Though resource-rich, the country is extremely poor; the estimated annual per capita income was approximately $300. Most of the population of more than 50 million was located in rural areas and lived at subsistence levels. Four decades of military rule, economic mismanagement, and endemic corruption have resulted in widespread poverty, poor health care, declining education levels, poor infrastructure, and continuously deteriorating economic conditions. During the year, the collapse of the private banking sector and the economic consequences of additional international sanctions further weakened the economy.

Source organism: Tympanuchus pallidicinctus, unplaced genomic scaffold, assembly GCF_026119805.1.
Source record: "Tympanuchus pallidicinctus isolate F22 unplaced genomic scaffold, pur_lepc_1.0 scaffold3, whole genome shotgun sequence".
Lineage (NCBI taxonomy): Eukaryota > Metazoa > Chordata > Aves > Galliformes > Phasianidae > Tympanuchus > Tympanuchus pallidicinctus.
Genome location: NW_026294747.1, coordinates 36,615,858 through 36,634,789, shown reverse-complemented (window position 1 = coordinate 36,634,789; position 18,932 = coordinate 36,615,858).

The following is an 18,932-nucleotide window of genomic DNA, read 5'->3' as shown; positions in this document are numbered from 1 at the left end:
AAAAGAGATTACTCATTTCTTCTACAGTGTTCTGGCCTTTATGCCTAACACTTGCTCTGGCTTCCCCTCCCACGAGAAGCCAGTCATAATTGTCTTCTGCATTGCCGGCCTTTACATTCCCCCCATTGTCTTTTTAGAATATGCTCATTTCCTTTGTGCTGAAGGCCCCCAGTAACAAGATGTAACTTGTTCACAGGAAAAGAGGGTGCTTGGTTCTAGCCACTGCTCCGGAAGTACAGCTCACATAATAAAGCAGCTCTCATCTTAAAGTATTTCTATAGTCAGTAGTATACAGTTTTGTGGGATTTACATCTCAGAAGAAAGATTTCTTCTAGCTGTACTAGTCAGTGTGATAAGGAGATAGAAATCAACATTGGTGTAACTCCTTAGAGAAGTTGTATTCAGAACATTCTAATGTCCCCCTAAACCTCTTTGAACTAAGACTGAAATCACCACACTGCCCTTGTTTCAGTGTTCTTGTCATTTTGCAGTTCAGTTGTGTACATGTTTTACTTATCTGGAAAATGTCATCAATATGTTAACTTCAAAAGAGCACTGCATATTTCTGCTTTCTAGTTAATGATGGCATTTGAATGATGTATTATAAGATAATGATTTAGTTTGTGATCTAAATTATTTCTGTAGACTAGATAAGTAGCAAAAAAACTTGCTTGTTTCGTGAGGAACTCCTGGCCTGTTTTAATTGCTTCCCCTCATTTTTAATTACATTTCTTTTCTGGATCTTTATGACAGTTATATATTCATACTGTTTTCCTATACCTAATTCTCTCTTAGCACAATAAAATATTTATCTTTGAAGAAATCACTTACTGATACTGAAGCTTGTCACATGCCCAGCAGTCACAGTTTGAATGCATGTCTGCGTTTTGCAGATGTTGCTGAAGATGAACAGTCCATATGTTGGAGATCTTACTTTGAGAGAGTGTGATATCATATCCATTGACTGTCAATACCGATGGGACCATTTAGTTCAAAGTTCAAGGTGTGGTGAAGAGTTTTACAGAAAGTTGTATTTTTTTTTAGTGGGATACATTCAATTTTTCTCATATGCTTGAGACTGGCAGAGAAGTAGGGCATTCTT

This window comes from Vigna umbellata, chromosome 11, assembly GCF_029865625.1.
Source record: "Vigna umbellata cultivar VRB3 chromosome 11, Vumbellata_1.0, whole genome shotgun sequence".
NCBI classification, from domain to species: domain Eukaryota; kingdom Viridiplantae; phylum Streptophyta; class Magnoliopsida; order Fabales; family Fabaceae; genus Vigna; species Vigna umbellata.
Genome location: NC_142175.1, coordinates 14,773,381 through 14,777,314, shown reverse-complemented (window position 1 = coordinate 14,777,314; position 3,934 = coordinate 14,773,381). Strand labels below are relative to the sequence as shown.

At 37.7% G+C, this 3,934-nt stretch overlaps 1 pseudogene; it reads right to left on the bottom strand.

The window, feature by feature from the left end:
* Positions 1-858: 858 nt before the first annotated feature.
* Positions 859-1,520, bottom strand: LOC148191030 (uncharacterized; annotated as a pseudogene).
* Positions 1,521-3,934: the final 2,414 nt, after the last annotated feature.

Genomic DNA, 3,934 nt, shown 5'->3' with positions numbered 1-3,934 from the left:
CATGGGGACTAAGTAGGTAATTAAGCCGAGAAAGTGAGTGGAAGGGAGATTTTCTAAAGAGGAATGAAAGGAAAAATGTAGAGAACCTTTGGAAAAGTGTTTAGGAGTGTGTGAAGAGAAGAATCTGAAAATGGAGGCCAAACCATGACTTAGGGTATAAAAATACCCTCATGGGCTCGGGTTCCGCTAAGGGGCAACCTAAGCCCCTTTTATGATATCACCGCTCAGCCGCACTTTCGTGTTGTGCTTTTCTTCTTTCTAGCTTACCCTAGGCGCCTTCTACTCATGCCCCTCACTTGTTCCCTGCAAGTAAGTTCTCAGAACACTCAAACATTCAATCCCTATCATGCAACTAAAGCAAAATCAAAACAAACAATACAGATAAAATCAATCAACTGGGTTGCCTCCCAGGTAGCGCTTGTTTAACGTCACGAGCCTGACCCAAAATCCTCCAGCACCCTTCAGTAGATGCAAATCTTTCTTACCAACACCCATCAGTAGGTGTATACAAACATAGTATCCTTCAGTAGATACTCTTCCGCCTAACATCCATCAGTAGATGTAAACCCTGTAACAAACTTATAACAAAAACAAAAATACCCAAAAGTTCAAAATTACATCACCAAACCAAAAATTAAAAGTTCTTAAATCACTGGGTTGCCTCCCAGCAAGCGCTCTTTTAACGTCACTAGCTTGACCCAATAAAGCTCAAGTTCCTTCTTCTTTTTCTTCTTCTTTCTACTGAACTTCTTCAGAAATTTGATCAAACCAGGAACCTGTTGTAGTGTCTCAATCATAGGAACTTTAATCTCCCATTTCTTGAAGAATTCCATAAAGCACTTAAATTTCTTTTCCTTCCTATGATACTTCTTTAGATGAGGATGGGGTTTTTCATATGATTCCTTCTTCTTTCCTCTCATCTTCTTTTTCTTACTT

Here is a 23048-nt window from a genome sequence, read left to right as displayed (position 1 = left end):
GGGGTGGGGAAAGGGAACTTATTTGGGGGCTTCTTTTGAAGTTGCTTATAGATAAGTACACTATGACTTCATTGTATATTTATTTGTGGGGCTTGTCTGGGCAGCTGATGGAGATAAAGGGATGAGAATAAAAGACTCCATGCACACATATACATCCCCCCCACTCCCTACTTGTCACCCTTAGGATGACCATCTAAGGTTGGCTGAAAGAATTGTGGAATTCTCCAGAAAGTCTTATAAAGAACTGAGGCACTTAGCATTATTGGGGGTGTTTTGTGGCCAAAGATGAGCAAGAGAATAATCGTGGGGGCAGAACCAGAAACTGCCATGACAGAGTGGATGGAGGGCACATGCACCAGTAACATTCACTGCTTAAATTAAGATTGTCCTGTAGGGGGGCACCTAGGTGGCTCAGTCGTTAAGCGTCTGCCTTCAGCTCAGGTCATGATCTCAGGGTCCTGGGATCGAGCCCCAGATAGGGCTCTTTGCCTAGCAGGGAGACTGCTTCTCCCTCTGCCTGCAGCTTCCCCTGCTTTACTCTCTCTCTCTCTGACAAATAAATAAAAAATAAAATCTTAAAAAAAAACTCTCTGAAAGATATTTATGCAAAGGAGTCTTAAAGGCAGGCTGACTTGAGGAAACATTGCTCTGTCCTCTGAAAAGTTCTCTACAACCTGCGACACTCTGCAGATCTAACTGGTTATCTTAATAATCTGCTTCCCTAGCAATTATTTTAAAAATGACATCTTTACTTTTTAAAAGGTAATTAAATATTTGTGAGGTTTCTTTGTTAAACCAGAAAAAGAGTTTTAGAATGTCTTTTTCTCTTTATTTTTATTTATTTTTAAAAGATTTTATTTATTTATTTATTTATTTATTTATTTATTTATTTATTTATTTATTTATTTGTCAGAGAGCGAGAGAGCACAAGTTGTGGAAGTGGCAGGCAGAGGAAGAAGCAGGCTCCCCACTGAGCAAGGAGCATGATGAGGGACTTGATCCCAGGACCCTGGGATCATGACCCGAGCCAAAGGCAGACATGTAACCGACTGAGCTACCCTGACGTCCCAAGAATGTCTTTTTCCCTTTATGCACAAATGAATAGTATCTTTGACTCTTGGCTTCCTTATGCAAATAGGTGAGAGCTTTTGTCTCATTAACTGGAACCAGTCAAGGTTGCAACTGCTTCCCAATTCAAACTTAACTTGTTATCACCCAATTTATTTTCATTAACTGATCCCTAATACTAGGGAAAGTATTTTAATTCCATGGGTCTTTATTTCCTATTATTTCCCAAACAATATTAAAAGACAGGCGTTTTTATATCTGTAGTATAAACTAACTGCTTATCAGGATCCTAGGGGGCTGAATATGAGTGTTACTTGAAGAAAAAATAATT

The Government's extremely poor human rights record worsened, and it continued to commit numerous serious abuses. Citizens still did not have the right to change their government. Security forces continued to commit extrajudicial killings and rape, forcibly relocate persons, use forced labor, conscript child soldiers, and reestablished forced conscription of the civilian population into militia units. During the year, government-affiliated agents killed as many as 70 pro-democracy activists. Disappearances continued, and members of the security forces tortured, beat, and otherwise abused prisoners and detainees. Citizens were subjected to arbitrary arrest without appeal. Arrests and detention for expression of dissenting political views occurred on numerous occasions. During the year, the Government arrested over 270 democracy supporters, primarily members of the country's largest pro-democracy party, the National League for Democracy (NLD). The Government detained many of them in secret locations without notifying their family or providing access to due legal process or counsel. During the year, the Government stated it released approximately 120 political prisoners, but the majority of them had already finished their sentences, and many were common criminals and not political prisoners. By year's end, an estimated 1,300 political prisoners remained in prison. Prison conditions remained harsh and life threatening, although in some prisons conditions improved after the International Committee of the Red Cross (ICRC) was allowed access. The Government did not take steps to prosecute or punish human rights abusers. On May 30, government-affiliated forces attacked an NLD convoy led by party leader Aung San Suu Kyi, leaving several hundred NLD members and pro-democracy supporters missing, under arrest, wounded, raped, or dead. Following the attack, Government authorities detained Aung San Suu Kyi, other NLD party officials, and eyewitnesses to the attack. As of year's end, the Government has not investigated or admitted any role in the attack. The Government subsequently banned all NLD political activities, closed down approximately 100 recently reopened NLD offices, detained the entire 9-member NLD Central Executive Committee, and closely monitored the activities of other political parties throughout the country.